Breaking with tradition and thinking out of the box are the trademarks of the creatively brave, visionary and optimistic. Exploring untested waters is daunting. If one is in a dominant position in an industry it is challenging enough, but if you are a relative small player in the industry, nerves of steel are required.
After World War 2 the so-called Big Three (Ford, GM and Chrysler) dominated the American automotive market. Meanwhile independent manufacturers like Packard, Studebaker, Nash, Hudson and others battled to survive, with merger talks being common.
The conviction that “bigger is better” was still firmly entrenched in the US. Small car projects were dealt with as “other business” at product planning meetings, and generally left to “foreign” manufacturers to fill what was considered a very small part of the market.
However, the American market after World War 2 was changing dramatically, and two issues particularly stand out. Through their contributions to the war effort, women gained a measure of independence that would likely continue or increase. Meanwhile, the US Government was anxious to ensure security through prosperity and assisted the consumer boom either directly or indirectly.
As a result, women drivers and the two-car family became significant realities.
One person who saw that new patterns of transportation were inevitable was Nash-Kelvinator’s president George Mason. He pushed through the development of the compact, by American standards, Nash Rambler in 1950, and was enthusiastically supported by his chief engineer, Meade Moore, who tried to convince Mason to go even smaller.
Several other Nash-Kelvinator executives were nervous and reticent. This was to an extent understandable, since it was proven that, generally speaking, small cars were not cheaper to build than bigger cars, but that small car buyers expected to pay considerably lower prices.
Mason was optimistic that smaller cars would be desirable, especially for the second-car and for the woman driver, and pushed ahead with his plans against the prevailing attitude.
In late 1948 he commissioned Detroit-based design firm Flajole-Kehrig Associates to design a prototype of a small car, that would become know as NXI; for Nash Experimental International.
Designer William Flajole was involved in a project team to develop a small car for Ford, which was dismissed outright by Henry Ford. Flajole took to public lectures to promote his ideas and designs on small cars and during such an event came to George Mason’s attention.
Mason commissioned Flajole to produce a series of sketches for the NXI project and then develop and build concept prototypes, using the Fiat 500 Topolino chassis and the small Fiat engine (with four-speed gearbox). A second prototype was built with a bigger engine (with a three-speed gearbox) from UK firm Standard.
In order to keep tooling costs to a minimum, interchangeability of many body components was a consideration when Flajole designed his concept prototypes. It was originally planned, as demonstrated on the NXI, that the front and rear quarter-panels be diagonally interchangeable, and the doors be identical.
Originally, one door was hinged at the front, while the other was hinged at the rear, but by the time prototypes and final production cars evolved this plan had been scrapped – with only the outer door skins being interchangeable.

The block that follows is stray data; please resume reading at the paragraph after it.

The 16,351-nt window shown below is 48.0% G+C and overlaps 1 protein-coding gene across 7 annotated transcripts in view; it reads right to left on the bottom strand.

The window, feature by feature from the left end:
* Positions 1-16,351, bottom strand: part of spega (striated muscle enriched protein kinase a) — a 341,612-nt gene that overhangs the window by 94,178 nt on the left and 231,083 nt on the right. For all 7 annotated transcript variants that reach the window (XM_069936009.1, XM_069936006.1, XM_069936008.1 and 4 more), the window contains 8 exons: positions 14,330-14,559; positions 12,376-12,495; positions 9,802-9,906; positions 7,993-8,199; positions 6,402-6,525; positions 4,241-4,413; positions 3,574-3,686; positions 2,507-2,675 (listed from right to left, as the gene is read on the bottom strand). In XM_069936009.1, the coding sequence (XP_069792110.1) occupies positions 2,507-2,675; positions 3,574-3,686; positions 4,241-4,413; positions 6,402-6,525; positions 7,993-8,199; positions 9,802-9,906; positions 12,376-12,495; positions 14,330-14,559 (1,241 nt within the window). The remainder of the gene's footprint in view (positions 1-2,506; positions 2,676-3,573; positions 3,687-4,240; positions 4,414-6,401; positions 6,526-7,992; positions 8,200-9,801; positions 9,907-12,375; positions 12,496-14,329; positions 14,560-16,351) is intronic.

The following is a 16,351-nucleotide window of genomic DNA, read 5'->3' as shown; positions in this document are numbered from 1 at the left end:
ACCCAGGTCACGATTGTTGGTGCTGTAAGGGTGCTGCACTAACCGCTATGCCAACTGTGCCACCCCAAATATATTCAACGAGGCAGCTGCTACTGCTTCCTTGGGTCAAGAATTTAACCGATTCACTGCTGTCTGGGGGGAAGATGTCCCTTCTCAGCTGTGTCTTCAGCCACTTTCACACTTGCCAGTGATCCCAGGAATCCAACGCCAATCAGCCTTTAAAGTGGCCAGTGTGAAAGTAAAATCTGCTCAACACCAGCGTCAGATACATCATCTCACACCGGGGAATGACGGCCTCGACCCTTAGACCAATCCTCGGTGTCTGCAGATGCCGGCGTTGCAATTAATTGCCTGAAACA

However, a legacy of this original plan was the very symmetrical look of the production car and the closed-in front wheel arches, which matched those at the rear.
George Mason then took another out-of-the-box approach never tried before by an American automotive manufacturer, by conducting marketing research in the form of “Surviews” (previews linked to surveys by way of questionnaires).
To determine the potential of the car, an NXI prototype was shown to a cross section of invited people from all walks of life, including the press. The main question put was “Does America want the Economy Car?”
These Surviews were carried out in January 1950 in several major cities across America. The results showed that the car had solid potential but that important changes would have to be made for the American market.
According to Patrick R. Foster in The Metropolitan Story: “The car was a hit at the Chicago Automobile Show. In Kenosha, Wisconsin, the home of the main Nash factory, 26,000 of the town’s 60,000 residents turned out to get a glimpse of it. In all, roughly 236,000 questionnaires were distributed. Thousands were returned to Nash, some with drawings and diagrams attached, some with suggested names for the new car or ideas for improvements to it.”
There was a clear preference for a bigger rather than smaller engine, while a three-speed gearbox was acceptable. Preference was also expressed for a steering column or dashboard mounted gearshift, a bench front seat rather than bucket seats, and decent side windows.
These changes, and more – including roll-up glass side windows – were incorporated in the production prototypes that were then built and extensively tested. With these prototypes the name was changed to NKI (Nash-Kelvinator International), and photos show pre-production cars with NKI Custom badging.
Tooling costs for manufacturing the car in the USA were estimated at $20 million, and considered totally prohibitive. Labour costs in the USA were also considerably higher than in post-War Europe.
Mason came up with another unconventional solution – having the car built exclusively for the North American markets entirely by an overseas provider.
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The BMC Experience Issue 14. Jul-Sep 2015 Magazine
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